Pinkenson and other tax credit boosters insist that critics don’t take into account the ripple effects of the credit program: the Creed crew needed to stay in Center City hotels, gas up their cars, dry clean their clothes, and keep the workers full of hoagies and coffee.
“The industry is now 100 percent driven by tax credits and I do think it’s a good thing for these places,” says Nicolas Stern, executive producer of Creed. “Do I understand the economics of it? Not necessarily. But what I do know is that we spend the most money in the shortest amount of time and we leave nothing that is bad for the environment. We are a magic fairy that comes in spreads money around and then is gone three or four months later.”
In a city like Philadelphia, which enjoys a thriving theater scene and its attendant backstage workers, a certain amount of work for locals will be directly generated as well. This, in turn, will allow talented people to remain in the region from costume designers to stagehands, instead of being forced to migrate – or at least commute – to New York or Georgia (which also offers a lavish film credit). After Michigan installed a tax incentive program, reports professor Daniel Herbert, larger numbers of graduates from the University of Michigan’s Department of Screen Arts and Cultures began staying in-state for the reliable work, instead of moving to California or New York after graduation. Now Herbert reports the exodus to the coasts has begun again.
Then there’s the prestige associated with nationally consumed films.
“If we didn’t have some tax credits we would have gotten a movie like Creed to shoot here,” says Pinkenson. “And that’s important to the image and self-esteem of the city. How do you put dollar figures on things like that? Why is Philadelphia in general on a gigantic upswing that we are all very proud of? A lot of it has to do with the fact that we make movies here.”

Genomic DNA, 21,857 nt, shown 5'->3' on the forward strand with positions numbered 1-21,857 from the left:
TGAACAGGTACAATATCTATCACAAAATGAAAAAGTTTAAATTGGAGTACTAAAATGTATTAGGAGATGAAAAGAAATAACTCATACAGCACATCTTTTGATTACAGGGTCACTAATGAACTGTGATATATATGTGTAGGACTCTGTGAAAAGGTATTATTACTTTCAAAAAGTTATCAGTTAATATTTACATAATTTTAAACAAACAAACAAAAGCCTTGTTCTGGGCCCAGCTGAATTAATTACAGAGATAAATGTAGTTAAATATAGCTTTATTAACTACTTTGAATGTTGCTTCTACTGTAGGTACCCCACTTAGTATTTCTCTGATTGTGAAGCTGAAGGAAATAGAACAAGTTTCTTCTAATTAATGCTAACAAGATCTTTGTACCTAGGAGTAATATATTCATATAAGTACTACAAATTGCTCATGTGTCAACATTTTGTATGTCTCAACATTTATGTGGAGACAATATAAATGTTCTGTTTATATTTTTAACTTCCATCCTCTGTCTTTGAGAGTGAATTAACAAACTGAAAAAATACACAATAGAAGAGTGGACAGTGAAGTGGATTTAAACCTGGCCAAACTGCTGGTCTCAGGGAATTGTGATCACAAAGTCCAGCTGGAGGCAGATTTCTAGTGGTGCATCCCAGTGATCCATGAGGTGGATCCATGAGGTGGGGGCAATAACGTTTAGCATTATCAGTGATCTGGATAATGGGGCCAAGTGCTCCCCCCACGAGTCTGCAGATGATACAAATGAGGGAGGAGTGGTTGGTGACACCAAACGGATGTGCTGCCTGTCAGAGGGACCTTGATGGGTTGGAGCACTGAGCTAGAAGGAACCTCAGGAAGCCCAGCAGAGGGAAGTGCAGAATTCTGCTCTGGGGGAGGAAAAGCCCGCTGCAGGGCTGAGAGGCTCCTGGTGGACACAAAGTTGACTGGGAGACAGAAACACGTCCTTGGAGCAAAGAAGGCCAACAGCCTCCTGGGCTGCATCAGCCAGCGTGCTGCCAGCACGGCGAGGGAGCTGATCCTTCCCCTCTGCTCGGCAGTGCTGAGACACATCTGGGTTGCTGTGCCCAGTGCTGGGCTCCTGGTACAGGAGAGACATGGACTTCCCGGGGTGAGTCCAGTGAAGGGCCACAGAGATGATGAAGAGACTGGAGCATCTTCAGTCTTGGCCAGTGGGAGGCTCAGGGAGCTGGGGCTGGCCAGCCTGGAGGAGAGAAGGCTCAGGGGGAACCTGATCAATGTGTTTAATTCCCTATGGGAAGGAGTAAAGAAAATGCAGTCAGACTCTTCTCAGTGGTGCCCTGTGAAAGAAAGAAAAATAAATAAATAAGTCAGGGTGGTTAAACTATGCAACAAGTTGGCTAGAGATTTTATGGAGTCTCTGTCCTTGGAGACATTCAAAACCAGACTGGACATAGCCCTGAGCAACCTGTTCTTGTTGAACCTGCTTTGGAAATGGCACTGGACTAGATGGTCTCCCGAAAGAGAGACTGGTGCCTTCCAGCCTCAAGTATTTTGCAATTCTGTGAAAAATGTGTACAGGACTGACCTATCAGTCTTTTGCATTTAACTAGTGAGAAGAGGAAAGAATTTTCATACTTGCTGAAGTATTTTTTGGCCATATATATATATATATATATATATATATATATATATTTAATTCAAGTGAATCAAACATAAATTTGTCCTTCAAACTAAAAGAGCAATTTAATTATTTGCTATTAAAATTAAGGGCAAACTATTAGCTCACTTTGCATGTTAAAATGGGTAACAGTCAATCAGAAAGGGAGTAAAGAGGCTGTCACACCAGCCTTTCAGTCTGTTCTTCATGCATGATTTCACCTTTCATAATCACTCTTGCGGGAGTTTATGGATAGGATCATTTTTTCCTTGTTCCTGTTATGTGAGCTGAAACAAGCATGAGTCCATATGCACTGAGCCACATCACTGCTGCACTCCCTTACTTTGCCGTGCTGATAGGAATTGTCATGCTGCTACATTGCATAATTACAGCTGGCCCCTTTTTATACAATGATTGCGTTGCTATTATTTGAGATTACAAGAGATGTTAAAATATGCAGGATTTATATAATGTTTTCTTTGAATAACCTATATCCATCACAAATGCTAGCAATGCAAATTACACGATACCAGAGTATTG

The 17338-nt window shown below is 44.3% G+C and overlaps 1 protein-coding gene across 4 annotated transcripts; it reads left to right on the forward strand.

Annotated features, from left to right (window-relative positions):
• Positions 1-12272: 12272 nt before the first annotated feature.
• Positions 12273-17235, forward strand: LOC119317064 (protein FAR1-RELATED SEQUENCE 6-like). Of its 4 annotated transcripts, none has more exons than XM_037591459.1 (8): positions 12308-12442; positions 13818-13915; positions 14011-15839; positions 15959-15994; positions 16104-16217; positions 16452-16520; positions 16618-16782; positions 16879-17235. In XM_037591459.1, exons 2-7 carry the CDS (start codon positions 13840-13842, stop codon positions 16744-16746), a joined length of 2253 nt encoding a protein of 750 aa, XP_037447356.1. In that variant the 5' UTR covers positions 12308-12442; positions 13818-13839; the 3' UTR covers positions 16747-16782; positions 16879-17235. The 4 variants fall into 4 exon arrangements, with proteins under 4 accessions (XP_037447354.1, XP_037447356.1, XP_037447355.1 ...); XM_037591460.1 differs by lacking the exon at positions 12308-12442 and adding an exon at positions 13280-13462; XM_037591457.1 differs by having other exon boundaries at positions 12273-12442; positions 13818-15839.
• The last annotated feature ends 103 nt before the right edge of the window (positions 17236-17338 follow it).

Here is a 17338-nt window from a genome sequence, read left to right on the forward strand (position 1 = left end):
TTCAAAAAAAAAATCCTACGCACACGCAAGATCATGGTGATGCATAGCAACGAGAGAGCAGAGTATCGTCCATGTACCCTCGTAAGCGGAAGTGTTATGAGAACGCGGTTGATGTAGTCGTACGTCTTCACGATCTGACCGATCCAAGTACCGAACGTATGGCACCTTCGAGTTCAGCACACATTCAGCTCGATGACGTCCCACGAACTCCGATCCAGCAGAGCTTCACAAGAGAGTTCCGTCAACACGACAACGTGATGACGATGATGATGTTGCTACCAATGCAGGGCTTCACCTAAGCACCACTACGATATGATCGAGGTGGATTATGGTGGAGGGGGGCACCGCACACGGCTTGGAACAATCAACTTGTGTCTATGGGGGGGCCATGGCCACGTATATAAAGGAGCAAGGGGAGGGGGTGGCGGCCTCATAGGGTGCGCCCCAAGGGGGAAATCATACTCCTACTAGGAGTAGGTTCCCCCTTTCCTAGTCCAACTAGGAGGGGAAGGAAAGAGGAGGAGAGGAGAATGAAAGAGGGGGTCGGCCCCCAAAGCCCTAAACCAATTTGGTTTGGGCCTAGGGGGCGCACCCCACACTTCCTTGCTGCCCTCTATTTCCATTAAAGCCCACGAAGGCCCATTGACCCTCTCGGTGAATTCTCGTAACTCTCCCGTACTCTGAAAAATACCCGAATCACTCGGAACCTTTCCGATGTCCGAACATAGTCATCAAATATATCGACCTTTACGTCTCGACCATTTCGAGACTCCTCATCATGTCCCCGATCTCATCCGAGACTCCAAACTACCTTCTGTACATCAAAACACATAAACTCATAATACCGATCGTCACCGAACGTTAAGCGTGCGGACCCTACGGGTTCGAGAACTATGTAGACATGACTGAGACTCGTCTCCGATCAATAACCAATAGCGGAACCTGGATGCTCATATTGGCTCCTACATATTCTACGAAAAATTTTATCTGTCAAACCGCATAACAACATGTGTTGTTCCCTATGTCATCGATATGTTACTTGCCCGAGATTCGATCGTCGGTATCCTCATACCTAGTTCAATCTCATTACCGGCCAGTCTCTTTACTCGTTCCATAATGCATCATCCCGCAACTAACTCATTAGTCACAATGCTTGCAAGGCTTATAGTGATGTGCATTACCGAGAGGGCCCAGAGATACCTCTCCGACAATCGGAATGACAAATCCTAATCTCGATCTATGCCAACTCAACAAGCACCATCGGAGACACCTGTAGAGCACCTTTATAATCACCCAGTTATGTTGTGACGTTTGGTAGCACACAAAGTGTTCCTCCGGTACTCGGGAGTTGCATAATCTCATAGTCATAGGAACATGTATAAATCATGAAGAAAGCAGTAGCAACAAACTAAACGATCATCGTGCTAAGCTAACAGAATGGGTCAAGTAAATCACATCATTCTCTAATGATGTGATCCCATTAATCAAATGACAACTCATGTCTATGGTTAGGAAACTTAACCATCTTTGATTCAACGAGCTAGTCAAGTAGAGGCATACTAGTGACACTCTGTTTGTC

Historically many of the movies brought to Philadelphia by the Film Production Tax Credit have used the city as a near-anonymous backdrop or as a stand-in for New York. In addition to being critical bombs, few movies bankrolled with tax credit can truly be said to boost the city’s image in any way. Shooter, Transformers: Revenge of the Fallen, The Answer Man, The Best and the Brightest, Dead Man Down, or Paranoia could be set anywhere. Besides Creed, the only other major productions filmed in the city this year is Equity, a Wall Street drama in which Philly will stand in for New York.
Before the Film Production Tax Credit films like Blow Out, 12 Monkeys or, say, Rocky were filmed in Philadelphia because the scripts specifically required the setting. Hollywood came to Philly less often, but they still came when the script called for it. Creed cost about $35 million and will be getting back about $8 million from Pennsylvania. (The producers were able to make use of the prior fiscal year’s allocation.) Would it have been filmed in Philly without the promise of tax credits?
“Ultimately filmmakers want to tell a story in the place it is written for,” says Stern. “The smaller the movie the more connected the filmmaker is to the story. Transformers can use any group of buildings and make it look like New York or Miami. But it’s good to shoot in the real place. That’s one of the reasons we shot in Philadelphia.”